ERE City (US)

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sshawnn
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Post by sshawnn »

lee1988 wrote:Wilmington, NC: very nice weather, high quality beaches, cheap rents, University feel (could be good or bad), about 1.5 hours away from Triangle Research Park
I just returned from Wilmington. My sister lives there and I spent a few days visiting with she and her husband. Although they live in Wilmington proper, I spent time in Carolina Beach and Kure Beach. I enjoyed the mild (at least not harsh) winter conditions, the expansive interesting coast line made up of islands and rivers, and the lack of crowds. My sister reports that June-August is NOT a pleasant time to be there with the many tourists but September-May is very nice.

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jennypenny
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Post by jennypenny »

sshawnn wrote: I spent time in Carolina Beach and Kure Beach. I enjoyed the mild (at least not harsh) winter conditions, the expansive interesting coast line made up of islands and rivers, and the lack of crowds. My sister reports that June-August is NOT a pleasant time to be there with the many tourists but September-May is very nice.
That wouldn't be a deal breaker for me. It just means you could rent out your place during that time for income and travel someplace else that's nicer in the summer. If you were willing to go to someplace off-season during that time, it wouldn't be cost-prohibitive. Places like Whistler are beautiful in the summer. If you can stand the weather, there are cheap but nice carribean rentals during the summer, or just sail.

sshawnn
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Re: Re:

Post by sshawnn »

jennypenny wrote:
sshawnn wrote: I spent time in Carolina Beach and Kure Beach. I enjoyed the mild (at least not harsh) winter conditions, the expansive interesting coast line made up of islands and rivers, and the lack of crowds. My sister reports that June-August is NOT a pleasant time to be there with the many tourists but September-May is very nice.
That wouldn't be a deal breaker for me. It just means you could rent out your place during that time for income and travel someplace else that's nicer in the summer. If you were willing to go to someplace off-season during that time, it wouldn't be cost-prohibitive. Places like Whistler are beautiful in the summer. If you can stand the weather, there are cheap but nice carribean rentals during the summer, or just sail.
Right on! I talked with my sister about her buying a "vacation" property and possibly paying for it with the proceeds from rentals, June-August. They are not at a place where not working is an option so they could work a second seasonal job, and camp*, homeshare with friends, etc while prospering from their place.

I thought of the options you mentioned, specifically blue water cruising during those brutal :lol: summer months.

The winter weather while I was there was high in the 40s-50s but 70s are not uncommon. There is PLENTY of available outdoor offseason activity there!

* http://www.nccoastalreserve.net/Resourc ... d/205.aspx

jacob
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Re: ERE City (US)

Post by jacob »


Explorer
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Re: ERE City (US)

Post by Explorer »

Probably not the right thread since it's meant for an US ERE city, however -->

http://www.ecosia.org/search?q=sicilian ... don=chrome

An interesting ERE opportunity (if it wasn't for the geographical location, immigrants, climate (?) etc.)
On the bright side though, it would be easy to get enough people to occupy the city :)

SimpleLife
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Re: ERE City (US)

Post by SimpleLife »

jacob wrote:
vivacious wrote: I would posit many small, west coast places as fairly good for ERE. Specifically within an hour or 2 from a city. The prices are MUCH lower at that point. You could go into the main city sometimes also.
I've been looking [obsessively] at Washington (state) lately, particularly in the Puget Sound area. There are many [declining] lumber/fishing towns (Aberdeen, Centralia, Bremerton), where dilapidated houses can be had for $20,000 paying $400/year in RE taxes. A decent house (nonfixer) can be had for $50,000/$600 and a large one for $75,000/$800. In short, housing can be ridiculously cheap. The crime stats are kinda iffy but not as bad as Chicago.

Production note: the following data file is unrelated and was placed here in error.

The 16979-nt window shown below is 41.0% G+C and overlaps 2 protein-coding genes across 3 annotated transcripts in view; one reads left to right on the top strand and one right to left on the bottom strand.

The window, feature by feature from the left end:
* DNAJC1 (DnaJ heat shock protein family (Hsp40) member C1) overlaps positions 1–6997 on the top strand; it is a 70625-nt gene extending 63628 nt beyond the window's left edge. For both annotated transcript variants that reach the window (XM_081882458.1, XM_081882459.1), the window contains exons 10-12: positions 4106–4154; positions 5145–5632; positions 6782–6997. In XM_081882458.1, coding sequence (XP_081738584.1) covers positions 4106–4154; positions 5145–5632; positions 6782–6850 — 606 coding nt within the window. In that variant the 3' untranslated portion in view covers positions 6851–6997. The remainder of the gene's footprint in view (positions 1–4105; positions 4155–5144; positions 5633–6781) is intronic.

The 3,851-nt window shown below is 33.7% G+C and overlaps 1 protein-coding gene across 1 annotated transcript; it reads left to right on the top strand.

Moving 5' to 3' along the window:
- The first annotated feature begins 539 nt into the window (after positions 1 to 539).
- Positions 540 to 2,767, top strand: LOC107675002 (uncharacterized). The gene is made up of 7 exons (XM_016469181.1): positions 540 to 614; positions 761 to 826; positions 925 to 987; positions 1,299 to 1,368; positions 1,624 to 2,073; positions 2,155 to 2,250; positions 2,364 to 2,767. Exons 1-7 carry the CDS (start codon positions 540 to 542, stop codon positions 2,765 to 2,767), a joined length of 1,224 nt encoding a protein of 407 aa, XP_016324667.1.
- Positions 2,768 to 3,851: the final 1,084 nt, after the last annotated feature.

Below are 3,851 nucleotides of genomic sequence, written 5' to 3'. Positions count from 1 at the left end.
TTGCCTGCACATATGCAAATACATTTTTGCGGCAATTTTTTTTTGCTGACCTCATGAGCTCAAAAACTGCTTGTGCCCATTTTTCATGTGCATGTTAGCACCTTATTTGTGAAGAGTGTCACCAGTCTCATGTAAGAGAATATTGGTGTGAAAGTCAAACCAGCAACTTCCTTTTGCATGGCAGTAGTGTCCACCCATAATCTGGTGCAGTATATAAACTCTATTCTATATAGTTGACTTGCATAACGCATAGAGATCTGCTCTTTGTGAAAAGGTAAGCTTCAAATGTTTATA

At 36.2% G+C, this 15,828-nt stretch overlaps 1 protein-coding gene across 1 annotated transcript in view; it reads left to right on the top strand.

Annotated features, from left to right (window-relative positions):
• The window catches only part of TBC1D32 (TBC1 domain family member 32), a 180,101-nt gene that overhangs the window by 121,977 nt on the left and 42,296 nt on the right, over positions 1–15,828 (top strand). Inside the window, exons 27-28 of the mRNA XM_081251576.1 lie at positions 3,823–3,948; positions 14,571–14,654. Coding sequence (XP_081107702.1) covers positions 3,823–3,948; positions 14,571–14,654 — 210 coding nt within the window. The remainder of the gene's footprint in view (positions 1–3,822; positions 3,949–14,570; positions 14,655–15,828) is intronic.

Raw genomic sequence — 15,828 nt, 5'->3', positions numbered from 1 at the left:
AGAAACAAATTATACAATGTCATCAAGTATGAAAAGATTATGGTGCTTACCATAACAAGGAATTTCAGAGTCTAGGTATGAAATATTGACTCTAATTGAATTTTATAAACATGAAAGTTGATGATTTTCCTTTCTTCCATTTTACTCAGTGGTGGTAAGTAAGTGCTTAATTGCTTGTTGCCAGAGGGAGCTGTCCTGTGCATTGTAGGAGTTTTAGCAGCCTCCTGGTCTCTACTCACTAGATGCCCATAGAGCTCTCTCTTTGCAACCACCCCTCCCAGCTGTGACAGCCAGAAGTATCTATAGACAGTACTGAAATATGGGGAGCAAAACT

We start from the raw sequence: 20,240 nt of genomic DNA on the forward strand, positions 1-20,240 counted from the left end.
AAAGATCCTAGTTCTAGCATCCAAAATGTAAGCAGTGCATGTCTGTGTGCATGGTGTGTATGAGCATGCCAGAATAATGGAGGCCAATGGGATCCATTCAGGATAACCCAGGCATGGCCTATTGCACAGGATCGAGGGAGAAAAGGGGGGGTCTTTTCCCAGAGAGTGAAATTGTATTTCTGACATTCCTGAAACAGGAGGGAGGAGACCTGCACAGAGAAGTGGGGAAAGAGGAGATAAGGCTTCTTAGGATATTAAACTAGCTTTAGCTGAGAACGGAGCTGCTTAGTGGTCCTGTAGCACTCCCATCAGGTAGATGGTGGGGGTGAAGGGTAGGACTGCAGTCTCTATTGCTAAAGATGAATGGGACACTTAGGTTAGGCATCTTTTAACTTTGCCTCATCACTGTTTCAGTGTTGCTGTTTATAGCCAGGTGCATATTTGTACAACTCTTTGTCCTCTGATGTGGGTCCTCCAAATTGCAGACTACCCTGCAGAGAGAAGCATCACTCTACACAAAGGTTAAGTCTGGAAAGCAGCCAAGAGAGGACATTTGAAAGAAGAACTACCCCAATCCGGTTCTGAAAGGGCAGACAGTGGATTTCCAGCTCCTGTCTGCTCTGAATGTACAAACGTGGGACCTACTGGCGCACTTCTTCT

If you don't mind the tsunami bottleneck risk, then Ocean Shores was/is a developed retirement community where 4 season vacation homes can be had for around $110,000/$1200 or so.

Artsy/touristy places like Port Townsend and Anacortes start around $150,000/$1600 or so (lowest I've seen was around $60k but that didn't look too good). That's what I'm looking at, namely for the added entertainment value. I've also looked at Union, WA. Bill Gates has a house there. That's about as far away as you can get from anything in Puget Sound.

There are also rural opportunities. You can get 10a for $175,000 with a small house in the middle of nowhere.

TL;DR - Washington state is currently my favorite state due to: decent RE prices, low RE taxes, no income tax, no excessive winter heating costs, long growth season, fresh water from the sky, lots of nature.

Curious what made you pick Chicago over Aberdeen. I have been looking at houses (on Zillow) recently and find that the houses in the 60-70K range are decent, low taxes, etc. The tsunami risk is what I also found. Also open to other cities with reasonable commutes to Seattle/Redmond.

jacob
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Re: ERE City (US)

Post by jacob »

http://earlyretirementextreme.com/updat ... house.html

Equally importantly, it wasn't a choice made in a vacuum. In 2014 there were reasons for us to stay here. Not so many reasons to restart something in Aberdeen.

Slevin
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Re: ERE City (US)

Post by Slevin »

Explorer wrote:Probably not the right thread since it's meant for an US ERE city, however -->

http://www.ecosia.org/search?q=sicilian ... don=chrome

An interesting ERE opportunity (if it wasn't for the geographical location, immigrants, climate (?) etc.)
On the bright side though, it would be easy to get enough people to occupy the city :)
I actually like the idea sitting behind here (and in Jacob's earlier post). Why not use the already set up infrastructure of a mostly empty town with plummeting/ nonexistent housing prices? The houses will definitely need repairs to be done on them, but this invites a beautiful amount of community involvement and sharing in terms of having community tool libraries, sharing labor, and could theoretically grow the community into a tight-knit group. The repairs that need done could also be done in a high-quality and sustainable fashion. And in parallel with the construction efforts could be efforts with restoring the land around them. Community gardens, food forests, etc. could become mature(ish) right when the houses finish being repaired.